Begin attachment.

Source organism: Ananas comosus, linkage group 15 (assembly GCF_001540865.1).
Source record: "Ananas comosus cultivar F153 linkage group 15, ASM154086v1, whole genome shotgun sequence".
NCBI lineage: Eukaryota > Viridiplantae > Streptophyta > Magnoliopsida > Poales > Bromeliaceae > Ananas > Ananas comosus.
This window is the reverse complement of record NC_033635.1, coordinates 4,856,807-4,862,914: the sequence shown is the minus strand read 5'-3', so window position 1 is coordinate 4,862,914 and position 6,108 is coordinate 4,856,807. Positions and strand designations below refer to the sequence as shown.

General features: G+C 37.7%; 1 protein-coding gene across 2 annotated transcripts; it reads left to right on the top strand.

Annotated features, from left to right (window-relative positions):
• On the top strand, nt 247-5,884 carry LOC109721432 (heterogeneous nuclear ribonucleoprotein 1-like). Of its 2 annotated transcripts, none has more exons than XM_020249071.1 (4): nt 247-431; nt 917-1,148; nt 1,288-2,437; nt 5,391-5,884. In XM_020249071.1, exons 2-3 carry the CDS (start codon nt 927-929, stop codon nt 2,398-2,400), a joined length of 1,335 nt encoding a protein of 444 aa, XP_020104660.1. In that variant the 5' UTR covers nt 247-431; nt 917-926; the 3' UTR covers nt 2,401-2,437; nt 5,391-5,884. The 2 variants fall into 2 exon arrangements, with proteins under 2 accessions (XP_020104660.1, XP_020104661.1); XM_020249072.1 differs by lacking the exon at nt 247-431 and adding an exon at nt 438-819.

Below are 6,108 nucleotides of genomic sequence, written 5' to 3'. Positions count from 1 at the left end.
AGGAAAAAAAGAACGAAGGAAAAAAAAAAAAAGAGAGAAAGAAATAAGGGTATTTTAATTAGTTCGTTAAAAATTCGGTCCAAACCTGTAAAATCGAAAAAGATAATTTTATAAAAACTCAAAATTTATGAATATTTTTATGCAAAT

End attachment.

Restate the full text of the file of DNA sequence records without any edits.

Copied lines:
Source organism: Ananas comosus, linkage group 15 (assembly GCF_001540865.1).
Source record: "Ananas comosus cultivar F153 linkage group 15, ASM154086v1, whole genome shotgun sequence".
NCBI lineage: Eukaryota > Viridiplantae > Streptophyta > Magnoliopsida > Poales > Bromeliaceae > Ananas > Ananas comosus.
This window is the reverse complement of record NC_033635.1, coordinates 4,856,807-4,862,914: the sequence shown is the minus strand read 5'-3', so window position 1 is coordinate 4,862,914 and position 6,108 is coordinate 4,856,807. Positions and strand designations below refer to the sequence as shown.

General features: G+C 37.7%; 1 protein-coding gene across 2 annotated transcripts; it reads left to right on the top strand.

Annotated features, from left to right (window-relative positions):
• On the top strand, nt 247-5,884 carry LOC109721432 (heterogeneous nuclear ribonucleoprotein 1-like). Of its 2 annotated transcripts, none has more exons than XM_020249071.1 (4): nt 247-431; nt 917-1,148; nt 1,288-2,437; nt 5,391-5,884. In XM_020249071.1, exons 2-3 carry the CDS (start codon nt 927-929, stop codon nt 2,398-2,400), a joined length of 1,335 nt encoding a protein of 444 aa, XP_020104660.1. In that variant the 5' UTR covers nt 247-431; nt 917-926; the 3' UTR covers nt 2,401-2,437; nt 5,391-5,884. The 2 variants fall into 2 exon arrangements, with proteins under 2 accessions (XP_020104660.1, XP_020104661.1); XM_020249072.1 differs by lacking the exon at nt 247-431 and adding an exon at nt 438-819.

Below are 6,108 nucleotides of genomic sequence, written 5' to 3'. Positions count from 1 at the left end.
AGGAAAAAAAGAACGAAGGAAAAAAAAAAAAAGAGAGAAAGAAATAAGGGTATTTTAATTAGTTCGTTAAAAATTCGGTCCAAACCTGTAAAATCGAAAAAGATAATTTTATAAAAACTCAAAATTTATGAATATTTTTATGCAAAT